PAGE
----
Who started the Cuban Missile Crisis? by Tony Garcia
Answer by Tony Garcia:
In my opinion, there are many factors weighing into this equation. Note that what follows is definitely not a comprehensive list, but incidents that come to mind after years of study, argument and debate.
- Fidel Castro’s early favorable relationship with the United States and Vice-President Richard Nixon’s distrust of the Cuban Premier;
- The enmity between the Soviet Union and the U.S.;
- Castro’s subsequent wooing by Soviet Premier Nikita Khrushchev;
- The commercial, economic, and financial embargo imposed by the United States on Cuba;
- Mutual perceptions of hostile intent between military-political alliances or blocs of both the U.S. and the U.S.S.R.;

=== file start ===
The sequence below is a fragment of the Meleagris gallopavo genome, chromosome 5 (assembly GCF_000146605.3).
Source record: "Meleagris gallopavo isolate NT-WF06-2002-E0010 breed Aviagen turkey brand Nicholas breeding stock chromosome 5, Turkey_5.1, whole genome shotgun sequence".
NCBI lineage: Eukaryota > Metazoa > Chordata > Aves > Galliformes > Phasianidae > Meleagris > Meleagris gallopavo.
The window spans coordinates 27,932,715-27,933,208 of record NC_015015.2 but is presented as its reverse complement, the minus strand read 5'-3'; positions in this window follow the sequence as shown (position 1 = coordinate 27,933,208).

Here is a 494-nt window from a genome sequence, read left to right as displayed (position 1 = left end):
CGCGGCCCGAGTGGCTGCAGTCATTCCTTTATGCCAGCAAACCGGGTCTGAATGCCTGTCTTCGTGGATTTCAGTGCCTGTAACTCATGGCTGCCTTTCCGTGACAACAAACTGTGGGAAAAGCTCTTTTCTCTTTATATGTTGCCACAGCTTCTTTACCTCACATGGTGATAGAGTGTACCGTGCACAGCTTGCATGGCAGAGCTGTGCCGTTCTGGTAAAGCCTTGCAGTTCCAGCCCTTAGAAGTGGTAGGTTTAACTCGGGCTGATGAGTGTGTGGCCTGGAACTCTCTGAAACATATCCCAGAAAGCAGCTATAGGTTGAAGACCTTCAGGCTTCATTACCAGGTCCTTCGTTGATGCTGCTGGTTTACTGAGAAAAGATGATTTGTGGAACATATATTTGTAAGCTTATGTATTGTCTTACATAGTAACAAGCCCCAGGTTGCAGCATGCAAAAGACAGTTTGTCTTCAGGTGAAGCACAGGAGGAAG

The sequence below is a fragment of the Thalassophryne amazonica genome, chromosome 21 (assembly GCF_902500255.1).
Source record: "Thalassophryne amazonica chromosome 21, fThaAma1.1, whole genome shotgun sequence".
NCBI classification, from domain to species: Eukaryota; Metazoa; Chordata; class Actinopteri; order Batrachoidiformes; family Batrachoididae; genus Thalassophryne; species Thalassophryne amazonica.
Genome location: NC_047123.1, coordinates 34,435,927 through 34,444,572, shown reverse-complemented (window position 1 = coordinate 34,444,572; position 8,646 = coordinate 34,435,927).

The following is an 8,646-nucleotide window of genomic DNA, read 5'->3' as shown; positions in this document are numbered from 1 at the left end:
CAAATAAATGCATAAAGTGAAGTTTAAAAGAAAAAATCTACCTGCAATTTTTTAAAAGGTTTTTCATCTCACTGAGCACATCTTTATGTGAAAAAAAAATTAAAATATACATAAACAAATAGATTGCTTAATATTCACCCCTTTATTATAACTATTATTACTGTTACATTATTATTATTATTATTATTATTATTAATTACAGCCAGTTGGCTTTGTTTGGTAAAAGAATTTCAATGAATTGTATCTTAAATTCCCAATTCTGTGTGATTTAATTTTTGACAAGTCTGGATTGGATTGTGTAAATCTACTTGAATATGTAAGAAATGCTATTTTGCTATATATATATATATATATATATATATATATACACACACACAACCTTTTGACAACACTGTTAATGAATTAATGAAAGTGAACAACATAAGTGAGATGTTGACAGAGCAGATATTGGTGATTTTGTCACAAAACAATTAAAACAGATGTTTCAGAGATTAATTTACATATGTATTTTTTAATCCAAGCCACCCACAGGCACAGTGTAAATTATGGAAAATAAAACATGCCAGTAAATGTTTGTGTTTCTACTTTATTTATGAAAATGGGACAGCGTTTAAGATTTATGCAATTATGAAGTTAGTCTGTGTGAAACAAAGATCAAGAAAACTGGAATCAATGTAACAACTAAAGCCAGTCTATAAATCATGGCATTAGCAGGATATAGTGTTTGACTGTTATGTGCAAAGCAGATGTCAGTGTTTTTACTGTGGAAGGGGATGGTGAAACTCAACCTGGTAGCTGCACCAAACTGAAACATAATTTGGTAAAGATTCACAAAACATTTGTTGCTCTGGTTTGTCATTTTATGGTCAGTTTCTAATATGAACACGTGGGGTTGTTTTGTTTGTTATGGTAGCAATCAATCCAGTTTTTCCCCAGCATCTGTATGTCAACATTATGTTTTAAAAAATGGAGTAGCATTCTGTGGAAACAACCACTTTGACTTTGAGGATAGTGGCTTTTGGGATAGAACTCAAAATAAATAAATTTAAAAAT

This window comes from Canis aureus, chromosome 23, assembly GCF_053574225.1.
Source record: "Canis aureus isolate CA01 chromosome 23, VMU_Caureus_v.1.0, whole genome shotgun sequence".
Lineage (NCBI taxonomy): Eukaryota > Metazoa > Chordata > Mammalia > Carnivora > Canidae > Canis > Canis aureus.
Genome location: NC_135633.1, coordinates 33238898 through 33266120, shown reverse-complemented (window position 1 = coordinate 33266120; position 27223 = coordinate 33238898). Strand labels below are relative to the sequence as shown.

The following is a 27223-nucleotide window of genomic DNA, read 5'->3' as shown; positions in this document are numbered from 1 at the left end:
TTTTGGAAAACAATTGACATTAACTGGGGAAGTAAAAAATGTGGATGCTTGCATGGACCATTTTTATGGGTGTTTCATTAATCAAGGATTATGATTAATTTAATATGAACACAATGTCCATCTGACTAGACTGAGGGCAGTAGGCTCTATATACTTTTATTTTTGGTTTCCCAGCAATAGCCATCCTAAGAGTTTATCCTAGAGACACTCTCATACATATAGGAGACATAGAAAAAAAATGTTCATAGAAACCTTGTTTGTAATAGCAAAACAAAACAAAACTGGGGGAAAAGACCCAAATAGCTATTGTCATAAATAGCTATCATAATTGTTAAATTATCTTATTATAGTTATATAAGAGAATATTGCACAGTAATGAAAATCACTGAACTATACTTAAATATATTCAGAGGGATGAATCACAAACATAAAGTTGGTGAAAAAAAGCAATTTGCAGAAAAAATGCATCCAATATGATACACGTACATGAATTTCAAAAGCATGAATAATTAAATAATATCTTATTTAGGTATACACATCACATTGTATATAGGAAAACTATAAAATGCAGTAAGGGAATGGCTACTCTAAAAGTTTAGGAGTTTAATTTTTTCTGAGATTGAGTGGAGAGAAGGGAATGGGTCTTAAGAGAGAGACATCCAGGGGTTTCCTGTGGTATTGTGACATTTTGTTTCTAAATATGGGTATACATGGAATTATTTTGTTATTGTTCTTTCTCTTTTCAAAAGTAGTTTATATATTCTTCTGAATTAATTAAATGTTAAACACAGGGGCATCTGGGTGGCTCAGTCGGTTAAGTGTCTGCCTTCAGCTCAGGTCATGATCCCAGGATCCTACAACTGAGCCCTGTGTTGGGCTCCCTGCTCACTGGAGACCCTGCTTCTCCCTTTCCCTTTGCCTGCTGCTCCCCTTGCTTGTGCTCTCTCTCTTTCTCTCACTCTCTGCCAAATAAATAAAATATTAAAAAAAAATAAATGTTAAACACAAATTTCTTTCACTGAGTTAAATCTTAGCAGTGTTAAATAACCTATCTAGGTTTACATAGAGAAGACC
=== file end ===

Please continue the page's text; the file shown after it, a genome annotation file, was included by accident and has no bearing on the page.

- The confrontations and proxy wars involving the U.S. and the U.S.S.R. —the Berlin Blockade, the Berlin Wall, war in Indochina, conflicts in malaysia and Paraguay, etc.;
- The failed U.S.-sponsored Bay of Pigs invasion;
- The perceived missile gap between the two superpowers, necessitating the nuclear arms race;
- Attempts to assassinate Fidel Castro;
- Attempts to sabotage the Cuban economy;
- Missile in Cuba gave the Soviets a better bargaining position vis-a-vis the U.S.;
- Defending Cuba from an imminent invasion by the U.S.
For further insight I suggest you do your own research. You may well alter or dismiss entirely what I’ve suggested here.